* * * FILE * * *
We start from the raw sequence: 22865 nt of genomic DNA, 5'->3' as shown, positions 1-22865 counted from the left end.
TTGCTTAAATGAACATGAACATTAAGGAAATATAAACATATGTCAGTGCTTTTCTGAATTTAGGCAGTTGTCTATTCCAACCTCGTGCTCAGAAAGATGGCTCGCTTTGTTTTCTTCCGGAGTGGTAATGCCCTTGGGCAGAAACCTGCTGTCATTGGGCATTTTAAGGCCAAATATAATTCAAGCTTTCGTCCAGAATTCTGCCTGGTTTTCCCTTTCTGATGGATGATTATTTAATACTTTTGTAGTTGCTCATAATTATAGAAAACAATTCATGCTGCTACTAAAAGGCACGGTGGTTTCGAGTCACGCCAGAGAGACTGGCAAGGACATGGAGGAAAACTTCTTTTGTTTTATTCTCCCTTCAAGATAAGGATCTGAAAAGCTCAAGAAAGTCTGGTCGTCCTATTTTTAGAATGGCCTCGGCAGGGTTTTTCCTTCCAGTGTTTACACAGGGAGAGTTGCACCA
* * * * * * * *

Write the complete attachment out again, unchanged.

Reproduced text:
We start from the raw sequence: 22865 nt of genomic DNA, 5'->3' as shown, positions 1-22865 counted from the left end.
TTGCTTAAATGAACATGAACATTAAGGAAATATAAACATATGTCAGTGCTTTTCTGAATTTAGGCAGTTGTCTATTCCAACCTCGTGCTCAGAAAGATGGCTCGCTTTGTTTTCTTCCGGAGTGGTAATGCCCTTGGGCAGAAACCTGCTGTCATTGGGCATTTTAAGGCCAAATATAATTCAAGCTTTCGTCCAGAATTCTGCCTGGTTTTCCCTTTCTGATGGATGATTATTTAATACTTTTGTAGTTGCTCATAATTATAGAAAACAATTCATGCTGCTACTAAAAGGCACGGTGGTTTCGAGTCACGCCAGAGAGACTGGCAAGGACATGGAGGAAAACTTCTTTTGTTTTATTCTCCCTTCAAGATAAGGATCTGAAAAGCTCAAGAAAGTCTGGTCGTCCTATTTTTAGAATGGCCTCGGCAGGGTTTTTCCTTCCAGTGTTTACACAGGGAGAGTTGCACCA